A large and enthusiastic group of booksellers and authors were among those who enjoyed beautiful weather in the Bay Area at the Northern California Independent Booksellers Association’s annual trade show October 3–4, held for the second year in a row at the South San Francisco Conference Center.
The panel discussion “Is There a Monster Behind That Bookshelf? How to Navigate the Kids Section When You Think You Know Nothing About Kids Books” kicked off the children’s events. Moderated by Antonia Squire of The Reading Bug in San Carlos, the discussion between two Bay Area booksellers – panelists Maggie Tokuda-Hall of Books Inc. and Mrs. Dalloway’s Susan Peyrat – addressed ways general bookstores can make the most of their children’s sections. “All new staff should be trained in children’s books, not just the kids’ specialists,” Tokuda-Hall said. “Suggest that they think about the books they loved when they were children, and why. Also, have your staff read the new picture books as they come in through receiving. It’s easy to do, and only takes a few minutes to get familiar with them.”
“Shelftalkers are key if a clerk doesn’t know a certain book,” Squire added, “so have as many as possible in the kids’ section. It’s also important to invest in at least one children’s journal. The starred reviews are a great tool to learn the books, and the kids’ bestseller list in the New York Times is also very important.” Peyrat has new staff members spend a day watching the children’s specialist sell books. “And have them shelve books in the kids’ section, too,” Peyrat said, “It’s a great way to familiarize them with the books.”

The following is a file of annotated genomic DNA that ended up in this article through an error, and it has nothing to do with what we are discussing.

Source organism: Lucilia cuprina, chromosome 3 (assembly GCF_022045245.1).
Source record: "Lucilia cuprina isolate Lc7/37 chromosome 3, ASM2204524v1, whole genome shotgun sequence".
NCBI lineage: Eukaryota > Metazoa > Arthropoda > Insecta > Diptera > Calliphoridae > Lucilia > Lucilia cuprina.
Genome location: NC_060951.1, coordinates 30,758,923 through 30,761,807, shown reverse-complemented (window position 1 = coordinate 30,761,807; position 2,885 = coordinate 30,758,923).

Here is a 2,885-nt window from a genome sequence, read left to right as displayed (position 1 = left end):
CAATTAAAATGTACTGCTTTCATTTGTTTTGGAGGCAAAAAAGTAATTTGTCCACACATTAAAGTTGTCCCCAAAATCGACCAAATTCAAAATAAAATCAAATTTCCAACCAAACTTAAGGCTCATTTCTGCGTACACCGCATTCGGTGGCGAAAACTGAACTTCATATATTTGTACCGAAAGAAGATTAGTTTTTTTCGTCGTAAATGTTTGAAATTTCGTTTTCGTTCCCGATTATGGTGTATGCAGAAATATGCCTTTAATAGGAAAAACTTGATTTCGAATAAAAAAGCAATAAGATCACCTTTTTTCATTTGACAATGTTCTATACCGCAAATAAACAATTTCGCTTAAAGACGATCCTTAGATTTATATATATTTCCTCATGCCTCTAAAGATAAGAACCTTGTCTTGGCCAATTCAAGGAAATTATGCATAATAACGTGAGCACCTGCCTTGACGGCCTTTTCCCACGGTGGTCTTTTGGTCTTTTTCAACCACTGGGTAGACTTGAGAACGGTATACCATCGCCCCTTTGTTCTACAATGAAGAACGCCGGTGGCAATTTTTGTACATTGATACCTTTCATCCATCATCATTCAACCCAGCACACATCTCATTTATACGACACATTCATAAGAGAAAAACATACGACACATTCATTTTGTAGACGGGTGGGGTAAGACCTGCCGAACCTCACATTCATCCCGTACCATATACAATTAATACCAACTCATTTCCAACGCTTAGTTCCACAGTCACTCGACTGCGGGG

Mary Ann Hill of Hicklebee’s in San Jose asked the panelists, “What’s the best way to transition kids from picture books to early readers?” Suggestions offered ranged from the general – books that kids can grow into help fill this gap – to the more specific. Squire recommended The Eleventh Hour: A Curious Mystery by Graeme Base; The Magic Tree House series by Mary Pope Osborne, illustrated by Sal Murdocca; and the Dragon Slayers’ Academy series by Kate McMullan, illustrated by Bill Basso and Stephen Gilpin. “These are all good transitional titles,” said Squire. “Have your staff learn the early reader section in the store. It’s essential.” As the session concluded, the panelists seemed in agreement on one key principle: being a bookseller in the children’s section is the same as being a bookseller anywhere else in the store. “Nine times out of 10, your customers want your help,” Squire said. “And nine times out of 10, you know more than your customers.”
The audience was spilling out the door of the room where the popular children’s rep picks session took place. Of the four categories this year, the reps chose to start with Drawing Sales (books with great illustrations); these titles included Mr. Tiger Goes Wild by Peter Brown (Little, Brown) and Dream Animals: A Bedtime Journey by Emily Winfield Martin (Random House). When it was HarperCollins rep Jim Hankey’s turn in the Favorite Sleeper category, he pitched Anne Ursu’s The Real Boy. “It’s a wonderful middle-grade fantasy novel, and an Indie Next pick,” he said. Chronicle Books rep Anna-Lisa Sandstrum chose The Good Ship Crocodile by J. Patrick Lewis and Monique Felix, a picture book about friendship. “No one dies in this book,” Sandstrum said, “and no one ends up in a concentration camp.” Sandstrum spoke about Super Graphic: A Visual Guide to the Comic Book Universe by Tim Leong in the YA Winner category. “It’s for anyone from 12 to 92,” she said. “I don’t like comic books except for this one, because it explained comic books to me. The infographics are great. One is a Venn diagram that details the characteristics of all the Superhero characters.” In the category One Book I Want Everyone to Read, Kelly Stidham of Simon & Schuster made a heartfelt pitch for God Got a Dog by Cynthia Rylant, illustrated by Marla Frazee.